Heading Back Home to CPLG

Steve Manners began his career in licensing 20 years ago, and has experience as both agent and client. He has held stints as European executive director for 20th Century Fox Licensing & Merchandising and as European manag

April 6, 2018

5 Min Read

Steve Manners began his career in licensing 20 years ago, and has experience as both agent and client. He has held stints as European executive director for 20th Century Fox Licensing & Merchandising and as European managing director at Universal Consumer Products, in addition to four years at Beanstalk in London. When he returned to Copyright Promotions Licensing Group last September, he was coming home in two senses: he was returning to the company he had worked for as U.K. managing director (2000-2003) and also returning to the entertainment business, which is where his heart is. i1_882.jpg

Since its inception in 1974 (and expansion into Europe in 1991), CPLG has built its reputation as a third party representation network. It is best known for its work on brands such as Mr Men, The Simpsons, the DreamWorks franchises, Paramount's movies, Sesame Street and Peanuts, as well as a sports division that represents teams and associations including St Andrew's Links–The Home of Golf. In 2006, DIC Entertainment acquired CPLG and, when Cookie Jar subsequently acquired DIC, CPLG found itself part of a global organization that has offices in Japan, Canada and the U.S., as well as an existing European network, and responsible for $1.6 billion in annual retail sales worldwide.

And yet the business Manners returned to in 2010 was quite different from the one he had left.

"The biggest change is a greater desire for TV and classic properties," says Manners. "Four years ago it was all about the movies."

Where there used to be one or two movies each year with clear licensing potential, there are now many. The market is more developed and the window for each title has shortened.

"Licensees and retailers now want to see planning and commitment for longevity with movie franchises," he continues. "The job of the agent becomes very much about managing expectations because consumer products are still an important part of a studio's strategy."


Manners' first priority, working with CPLG President Chris Protheroe, was to put focus at the heart of everything CPLG does.

"The scale of CPLG means that it is able to handle a wide range of opportunities but we felt it was important to make sure we weren't trying to do too much so we could concentrate on delivering value to our clients," says Manners. "We asked ourselves, 'are we the best home for each of our properties?' If the answer was 'no' we went back to the client and had an honest conversation about it."

This emphasis on focus has changed the mood internally, Manners says. There is now room to develop each brand in the ideal territories. Having been a client, Manners understands studio franchise complexities but also what a client expects from an agent.

Manners' next priority was to identify the business areas in which CPLG was under-represented.

"As an agent I have a fear of the preschool market," admits Manners. "Especially in the U.K., it is the single most competitive place to be and it is so heavily dependent on the broadcaster, and increasingly, marketing support."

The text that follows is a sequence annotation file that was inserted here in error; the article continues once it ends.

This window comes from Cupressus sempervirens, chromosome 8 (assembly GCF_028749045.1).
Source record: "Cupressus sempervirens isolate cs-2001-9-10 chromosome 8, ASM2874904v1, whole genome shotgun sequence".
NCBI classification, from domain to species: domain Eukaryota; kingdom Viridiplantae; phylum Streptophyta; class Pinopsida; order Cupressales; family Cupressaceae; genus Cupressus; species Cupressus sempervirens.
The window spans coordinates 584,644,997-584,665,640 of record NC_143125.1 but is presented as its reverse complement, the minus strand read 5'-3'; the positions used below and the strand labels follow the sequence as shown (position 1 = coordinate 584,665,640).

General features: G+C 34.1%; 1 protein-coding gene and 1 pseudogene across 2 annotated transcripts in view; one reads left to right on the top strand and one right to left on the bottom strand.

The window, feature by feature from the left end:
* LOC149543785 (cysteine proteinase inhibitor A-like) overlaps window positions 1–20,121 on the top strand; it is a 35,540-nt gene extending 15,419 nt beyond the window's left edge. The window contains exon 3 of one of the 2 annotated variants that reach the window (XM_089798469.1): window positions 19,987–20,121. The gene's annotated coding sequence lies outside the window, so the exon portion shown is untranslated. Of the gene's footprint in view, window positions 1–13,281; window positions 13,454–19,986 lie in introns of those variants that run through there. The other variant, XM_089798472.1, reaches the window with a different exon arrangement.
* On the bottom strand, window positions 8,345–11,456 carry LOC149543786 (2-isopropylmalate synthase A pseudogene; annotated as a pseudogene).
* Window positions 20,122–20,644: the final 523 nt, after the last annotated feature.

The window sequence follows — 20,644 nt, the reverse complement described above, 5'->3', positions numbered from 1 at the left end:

Manners says it is a gap in the portfolio CPLG will fill very carefully. HIT Entertainment and Classic Media, with their leading preschool brands, are already key clients in Europe, and Manners says the company is looking at new preschool opportunities.

For new representations, Manners suggests CPLG will look beyond traditional licensing areas and to strong local opportunities.

"We have tried licensing brands in the past and it wasn't too successful, for very good reasons," says Manners. "But that's not to say we can't move a little way towards brands, and to work on properties that aren't entertainment in the traditional sense but which make use of our skills and expertise."

British Airways recently joined the client roster, as did Ubisoft with three of their gaming brands: Rabbids, Just Dance and Imagine.

As far as local opportunities are concerned, Manners is excited about two contrasting TV hits in the U.K. "The Only Way Is Essex" is an immediate, quick to market proposition satisfying huge consumer enthusiasm. The other is "Downton Abbey," the most successful British period drama since "Brideshead Revisited." It's a property that will come to market over a longer period.

"Sometimes there's a tendency to think that licensing is automatic if you have a TV property but it isn't," says Manners. "Better to wait for your audience and create demand."

Manners predicts a strengthening in TV licensing, not least because CPLG has Power Rangers on its books, but also because, he says, TV in general is getting stronger all the time.

Looking ahead, Manners stresses the need to find long term, slower build classic opportunities to add to the CPLG portfolio.

In the future, Manners emphasizes that opportunities still exist to develop markets in Europe, as well as looking to new territories. He also says a key challenge continues to be building more effective programs at retail for clients.

Although the re-focusing of CPLG will take a little more time to make significant financial impact, Manners says that the anecdotal evidence is of a new sense of purpose within the agency, an enthusiasm and an ability to look to the future in a new way.

"We have a lot of skill in this company and my challenge is to make sure we use the skill and experience effectively," he says. "We plan a little smarter and we are bringing a greater sense of cohesion to what we do. But we'll never lose sight of what's at the heart of our business–and that's entertainment."

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